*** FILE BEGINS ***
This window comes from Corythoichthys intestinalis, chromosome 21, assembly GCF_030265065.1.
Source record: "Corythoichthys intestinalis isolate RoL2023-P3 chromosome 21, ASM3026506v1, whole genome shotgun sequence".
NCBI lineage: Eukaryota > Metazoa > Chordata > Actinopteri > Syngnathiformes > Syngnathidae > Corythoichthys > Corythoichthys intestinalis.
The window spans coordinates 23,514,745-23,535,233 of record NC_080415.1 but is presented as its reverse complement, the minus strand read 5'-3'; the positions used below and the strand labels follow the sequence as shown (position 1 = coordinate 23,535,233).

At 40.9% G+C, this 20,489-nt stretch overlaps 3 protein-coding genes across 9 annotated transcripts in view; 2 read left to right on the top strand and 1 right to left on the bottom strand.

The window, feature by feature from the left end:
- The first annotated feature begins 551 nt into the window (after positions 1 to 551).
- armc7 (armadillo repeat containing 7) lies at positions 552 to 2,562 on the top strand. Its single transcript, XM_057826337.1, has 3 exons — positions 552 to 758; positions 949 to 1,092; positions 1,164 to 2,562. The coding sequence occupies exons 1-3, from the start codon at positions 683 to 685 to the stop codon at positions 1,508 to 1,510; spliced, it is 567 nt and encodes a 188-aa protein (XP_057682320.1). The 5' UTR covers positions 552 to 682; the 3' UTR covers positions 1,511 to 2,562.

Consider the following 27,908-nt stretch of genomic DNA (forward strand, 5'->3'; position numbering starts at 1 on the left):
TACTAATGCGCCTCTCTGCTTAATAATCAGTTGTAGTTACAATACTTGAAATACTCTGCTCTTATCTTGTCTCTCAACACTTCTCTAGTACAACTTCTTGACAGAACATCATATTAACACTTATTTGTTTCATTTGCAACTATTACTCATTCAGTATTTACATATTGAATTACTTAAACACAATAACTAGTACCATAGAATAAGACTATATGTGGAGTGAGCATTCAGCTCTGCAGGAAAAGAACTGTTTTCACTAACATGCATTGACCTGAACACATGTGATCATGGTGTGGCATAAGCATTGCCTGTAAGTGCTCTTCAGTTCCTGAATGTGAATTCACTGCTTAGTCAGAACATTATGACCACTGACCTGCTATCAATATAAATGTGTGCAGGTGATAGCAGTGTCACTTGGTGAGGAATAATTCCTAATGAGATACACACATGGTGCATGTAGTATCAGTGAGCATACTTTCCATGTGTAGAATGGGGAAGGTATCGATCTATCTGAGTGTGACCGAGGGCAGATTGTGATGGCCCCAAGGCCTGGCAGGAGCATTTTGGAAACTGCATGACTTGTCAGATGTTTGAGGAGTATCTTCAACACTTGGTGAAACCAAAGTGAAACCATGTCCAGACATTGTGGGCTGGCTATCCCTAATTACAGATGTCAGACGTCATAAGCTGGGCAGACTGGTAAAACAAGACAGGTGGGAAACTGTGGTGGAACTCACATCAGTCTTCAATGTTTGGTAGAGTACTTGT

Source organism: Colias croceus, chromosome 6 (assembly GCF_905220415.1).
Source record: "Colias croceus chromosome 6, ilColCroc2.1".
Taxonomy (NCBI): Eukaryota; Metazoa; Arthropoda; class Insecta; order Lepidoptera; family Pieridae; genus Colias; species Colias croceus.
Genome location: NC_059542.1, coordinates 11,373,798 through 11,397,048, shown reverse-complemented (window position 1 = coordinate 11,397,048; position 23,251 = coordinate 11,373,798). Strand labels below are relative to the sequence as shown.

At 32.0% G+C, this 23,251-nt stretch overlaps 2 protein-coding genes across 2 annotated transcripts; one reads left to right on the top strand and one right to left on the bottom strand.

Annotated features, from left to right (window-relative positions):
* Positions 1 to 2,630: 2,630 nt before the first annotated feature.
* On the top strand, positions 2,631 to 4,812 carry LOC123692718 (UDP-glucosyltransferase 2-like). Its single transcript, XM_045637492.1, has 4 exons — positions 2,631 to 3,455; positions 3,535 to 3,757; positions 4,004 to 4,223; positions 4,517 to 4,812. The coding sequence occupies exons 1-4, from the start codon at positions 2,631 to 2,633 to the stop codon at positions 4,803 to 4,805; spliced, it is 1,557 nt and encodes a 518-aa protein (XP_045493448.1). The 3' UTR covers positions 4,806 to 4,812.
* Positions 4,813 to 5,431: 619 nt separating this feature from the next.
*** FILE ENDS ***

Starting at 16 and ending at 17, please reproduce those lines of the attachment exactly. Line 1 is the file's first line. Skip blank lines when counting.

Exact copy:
Annotated features, from left to right (window-relative positions):
* Positions 1 to 2,630: 2,630 nt before the first annotated feature.